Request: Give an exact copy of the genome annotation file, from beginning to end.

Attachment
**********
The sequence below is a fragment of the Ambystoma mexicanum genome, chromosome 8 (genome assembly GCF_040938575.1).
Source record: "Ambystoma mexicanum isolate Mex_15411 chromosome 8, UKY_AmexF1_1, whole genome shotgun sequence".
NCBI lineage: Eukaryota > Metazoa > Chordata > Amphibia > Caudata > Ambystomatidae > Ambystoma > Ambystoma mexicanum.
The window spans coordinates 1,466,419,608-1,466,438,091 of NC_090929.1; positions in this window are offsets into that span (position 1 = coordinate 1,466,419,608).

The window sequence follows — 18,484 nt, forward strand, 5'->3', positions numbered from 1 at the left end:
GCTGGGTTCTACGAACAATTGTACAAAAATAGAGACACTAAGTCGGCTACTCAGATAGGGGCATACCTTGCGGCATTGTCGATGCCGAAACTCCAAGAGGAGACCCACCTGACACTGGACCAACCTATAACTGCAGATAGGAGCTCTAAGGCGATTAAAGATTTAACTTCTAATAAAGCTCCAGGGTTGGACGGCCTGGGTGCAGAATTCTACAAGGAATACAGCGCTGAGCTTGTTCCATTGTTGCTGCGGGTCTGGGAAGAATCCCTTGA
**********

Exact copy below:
The sequence below is a fragment of the Ambystoma mexicanum genome, chromosome 8 (genome assembly GCF_040938575.1).
Source record: "Ambystoma mexicanum isolate Mex_15411 chromosome 8, UKY_AmexF1_1, whole genome shotgun sequence".
NCBI lineage: Eukaryota > Metazoa > Chordata > Amphibia > Caudata > Ambystomatidae > Ambystoma > Ambystoma mexicanum.
The window spans coordinates 1,466,419,608-1,466,438,091 of NC_090929.1; positions in this window are offsets into that span (position 1 = coordinate 1,466,419,608).

The window sequence follows — 18,484 nt, forward strand, 5'->3', positions numbered from 1 at the left end:
GCTGGGTTCTACGAACAATTGTACAAAAATAGAGACACTAAGTCGGCTACTCAGATAGGGGCATACCTTGCGGCATTGTCGATGCCGAAACTCCAAGAGGAGACCCACCTGACACTGGACCAACCTATAACTGCAGATAGGAGCTCTAAGGCGATTAAAGATTTAACTTCTAATAAAGCTCCAGGGTTGGACGGCCTGGGTGCAGAATTCTACAAGGAATACAGCGCTGAGCTTGTTCCATTGTTGCTGCGGGTCTGGGAAGAATCCCTTGA